Misdiagnoses for 15 years were IBS-D, ataxia, migraines, anxiety, depression, fibromyalgia, parathesias, arthritis, livedo reticularis, hairloss, premature menopause, osteoporosis, kidney damage, diverticulosis, prediabetes and ulcers, dermatitis herpeformis
All bold resoved or went into remission with proper diagnosis of Celiac November 2002
Some residual nerve damage remains as of 2006- this has continued to resolve after eliminating soy in 2007

Mother died of celiac related cancer at 56
Twin brother died as a result of autoimmune liver destruction at age 15

Children 2 with Ulcers, GERD, Depression, , 1 with DH, 1 with severe growth stunting (male adult 5 feet)both finally diagnosed Celiac through blood testing and 1 with endo 6 months after Mom


Positive to Soy and Casien also Aug 2007

Gluten Sensitivity Gene Test Aug 2007
HLA-DQB1 Molecular analysis, Allele 1 0303

HLA-DQB1 Molecular analysis, Allele 2 0303

Serologic equivalent: HLA-DQ 3,3 (Subtype 9,9)

#42 mushroom

 
mushroom

    Mushroom

  • Advanced Members
  • PipPipPipPipPipPip
  • 9,448 posts
 

Posted 30 July 2009 - 03:50 PM

Oh they aren't masochists, they're sadists. They're the people who make everyone buy them special crackers and then proceed to eat the cheesecake because "it's only a little gluten." You haven't come across any of these folks? That is great because they are screwing us over.


You obviously have a bone to pick with someone but it's not any non-gluten eating person I know--they all bring their own crackers. These folks you are talking about are the same kinds of people who sit down and eat a high-glycemic, sugar-laden meal and then go inject themselves with insulin, and I do know at least one of those.
  • 0
Neroli


"Everything that can be counted does not necessarily count; everything that counts cannot necessarily be counted." - Albert Einstein

"Life is not weathering the storm; it is learning to dance in the rain"

"Whatever the question, the answer is always chocolate." Nigella Lawson

------------

Caffeine free 1973
Lactose free 1990
(Mis)diagnosed IBS, fibromyalgia '80's and '90's
Diagnosed psoriatic arthritis 2004
Self-diagnosed gluten intolerant, gluten-free Nov. 2007
Soy free March 2008
Nightshade free Feb 2009
Citric acid free June 2009
Potato starch free July 2009
(Totally) corn free Nov. 2009
Legume free March 2010
Now tolerant of lactose

Celiac.com - Celiac Disease Board Moderator

#43 Tim-n-VA

 
Tim-n-VA

    Advanced Community Member

  • Advanced Members
  • PipPipPipPipPipPip
  • 577 posts
 

Posted 30 July 2009 - 04:04 PM

Does this mean you read the article?
Scott


Yes.
  • 0

#44 TrillumHunter

 
TrillumHunter

    Advanced Community Member

  • Advanced Members
  • PipPipPipPipPipPip
  • 688 posts
 

Posted 30 July 2009 - 04:25 PM

You obviously have a bone to pick with someone but it's not any non-gluten eating person I know--they all bring their own crackers. These folks you are talking about are the same kinds of people who sit down and eat a high-glycemic, sugar-laden meal and then go inject themselves with insulin, and I do know at least one of those.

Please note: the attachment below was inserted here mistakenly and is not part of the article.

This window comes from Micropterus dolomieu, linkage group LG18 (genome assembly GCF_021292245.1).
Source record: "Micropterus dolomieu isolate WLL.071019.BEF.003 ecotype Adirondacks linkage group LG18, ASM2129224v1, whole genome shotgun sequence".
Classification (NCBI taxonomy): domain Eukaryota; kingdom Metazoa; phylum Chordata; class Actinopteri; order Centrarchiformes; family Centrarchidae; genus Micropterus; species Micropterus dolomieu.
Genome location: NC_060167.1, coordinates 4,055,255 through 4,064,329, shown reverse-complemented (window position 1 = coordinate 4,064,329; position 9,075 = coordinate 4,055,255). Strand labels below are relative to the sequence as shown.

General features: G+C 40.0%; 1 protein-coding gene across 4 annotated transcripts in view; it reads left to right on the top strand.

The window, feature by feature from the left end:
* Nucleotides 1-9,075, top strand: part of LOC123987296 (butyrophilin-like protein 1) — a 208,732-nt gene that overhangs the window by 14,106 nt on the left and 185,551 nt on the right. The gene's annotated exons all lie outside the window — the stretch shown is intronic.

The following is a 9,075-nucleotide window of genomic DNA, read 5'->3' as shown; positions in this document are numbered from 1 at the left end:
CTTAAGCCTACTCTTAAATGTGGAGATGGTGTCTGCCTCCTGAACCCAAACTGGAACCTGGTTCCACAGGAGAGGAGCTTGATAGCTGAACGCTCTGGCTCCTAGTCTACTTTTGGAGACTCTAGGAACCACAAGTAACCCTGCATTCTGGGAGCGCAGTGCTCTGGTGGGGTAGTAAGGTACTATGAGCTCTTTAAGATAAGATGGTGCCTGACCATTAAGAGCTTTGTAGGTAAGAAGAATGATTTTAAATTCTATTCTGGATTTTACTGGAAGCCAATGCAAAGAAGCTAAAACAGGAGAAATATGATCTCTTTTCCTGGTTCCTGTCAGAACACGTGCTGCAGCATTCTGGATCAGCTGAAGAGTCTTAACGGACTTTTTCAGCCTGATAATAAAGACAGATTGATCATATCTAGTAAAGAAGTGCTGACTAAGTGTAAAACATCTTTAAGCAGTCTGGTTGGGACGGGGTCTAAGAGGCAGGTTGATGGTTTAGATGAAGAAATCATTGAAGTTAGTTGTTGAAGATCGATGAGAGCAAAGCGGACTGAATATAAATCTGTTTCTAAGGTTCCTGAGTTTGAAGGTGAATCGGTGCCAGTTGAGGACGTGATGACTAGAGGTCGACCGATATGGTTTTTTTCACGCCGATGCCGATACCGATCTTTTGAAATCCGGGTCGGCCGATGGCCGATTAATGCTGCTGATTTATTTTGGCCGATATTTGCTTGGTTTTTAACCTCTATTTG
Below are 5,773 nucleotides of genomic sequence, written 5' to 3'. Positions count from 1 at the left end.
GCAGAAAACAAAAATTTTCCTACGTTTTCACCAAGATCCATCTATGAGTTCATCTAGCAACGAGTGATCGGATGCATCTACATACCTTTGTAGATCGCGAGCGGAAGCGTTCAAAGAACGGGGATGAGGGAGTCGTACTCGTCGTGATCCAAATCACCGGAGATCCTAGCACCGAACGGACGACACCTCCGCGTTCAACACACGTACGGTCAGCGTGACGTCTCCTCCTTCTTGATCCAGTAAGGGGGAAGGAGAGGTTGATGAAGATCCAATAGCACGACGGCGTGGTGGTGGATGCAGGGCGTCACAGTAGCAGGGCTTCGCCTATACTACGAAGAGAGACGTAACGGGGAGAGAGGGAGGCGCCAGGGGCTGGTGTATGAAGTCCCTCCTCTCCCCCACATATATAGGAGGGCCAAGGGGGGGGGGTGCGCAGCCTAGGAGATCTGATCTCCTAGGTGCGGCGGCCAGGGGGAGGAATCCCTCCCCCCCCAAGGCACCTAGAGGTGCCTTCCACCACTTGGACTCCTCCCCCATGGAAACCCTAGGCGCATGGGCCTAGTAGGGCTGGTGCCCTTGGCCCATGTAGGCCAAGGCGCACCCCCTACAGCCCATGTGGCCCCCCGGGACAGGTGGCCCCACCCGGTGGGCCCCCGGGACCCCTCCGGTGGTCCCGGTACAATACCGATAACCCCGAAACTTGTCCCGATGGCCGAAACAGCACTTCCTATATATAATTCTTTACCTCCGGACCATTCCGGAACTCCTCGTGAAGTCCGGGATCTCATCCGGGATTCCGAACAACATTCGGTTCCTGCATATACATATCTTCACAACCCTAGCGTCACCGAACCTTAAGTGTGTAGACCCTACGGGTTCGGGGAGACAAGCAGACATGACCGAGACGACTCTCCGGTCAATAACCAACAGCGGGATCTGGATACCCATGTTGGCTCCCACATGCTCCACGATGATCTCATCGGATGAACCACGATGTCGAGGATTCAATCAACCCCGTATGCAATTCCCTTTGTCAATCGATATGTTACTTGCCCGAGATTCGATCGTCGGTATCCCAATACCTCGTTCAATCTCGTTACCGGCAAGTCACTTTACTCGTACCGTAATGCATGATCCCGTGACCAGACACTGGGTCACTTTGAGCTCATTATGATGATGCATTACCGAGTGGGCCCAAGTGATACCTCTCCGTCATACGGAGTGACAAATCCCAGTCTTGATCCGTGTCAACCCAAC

Maybe I do have a bone to pick but it isn't with you personally. I think deciding to go gluten-free because you have a family history and you know it bothers you is pretty damn responsible. Folks with pictures of their battered insides can't always do it.

My bone is with the knee-jerk criticism of any author who dares to question the validity of recommending a gluten-free diet for the general population. The author did not deny celiac disease in any way. He did, as many in medical research still do, question the idea of gluten intolerance. He questioned the appropriateness of the celebrity advice book that touts the weight loss benefits of a gluten-free diet on the jacket of the book. He gets demonized for that?

I don't know anyone who follows the gluten-free diet who demands things of a host but I know a couple of chronic "dieters" who do.
  • 0

#45 Mother of Jibril

 
Mother of Jibril

    Advanced Community Member

  • Advanced Members
  • PipPipPipPipPipPip
  • 1,000 posts
 

Posted 30 July 2009 - 04:43 PM

I have much more knowledge about celiac than any of the doctors I have seen except perhaps for the allergist who was the primary doctor responsible for my diagnosis. You don't need an MD behind your name to do research and become knowledgeable about something.

Really!! While I trusted my gastroenterologist (who was checking for evidence of mastocytosis in my GI system, not celiac) to perform an endoscopy, I had to explain the results of my genetic test from Enterolab... *0302 is DQ8. He had no idea. Once I explained he thought I was smart to stay on the gluten-free diet. I give him a lot of credit for listening to me.

I've come to realize that nobody knows my body like I do! Even medical doctors. I live in my body 24 hours a day... so when something is bothering me I'm very persistent about doing the necessary research. I've accumulated a LOT of knowledge. The main reason I come here is to share it.

Thank you for everything that YOU have shared, ravenwoodglass :)
  • 0
Gluten free 08/08
Son has IgE allergies to peanuts and corn
Hashimoto's, MCAD, pregnancy loss at 17 weeks
HLA-DQB1*0302 (celiac), HLA-DQB1*0301 (gluten sensitive)
Serological equivalent 3,3 (subtype 8,7)
Extensive family history of autoimmune disorders and related symptoms




0 user(s) are reading this topic

0 members, 0 guests, 0 anonymous users

Celiac.com Sponsors: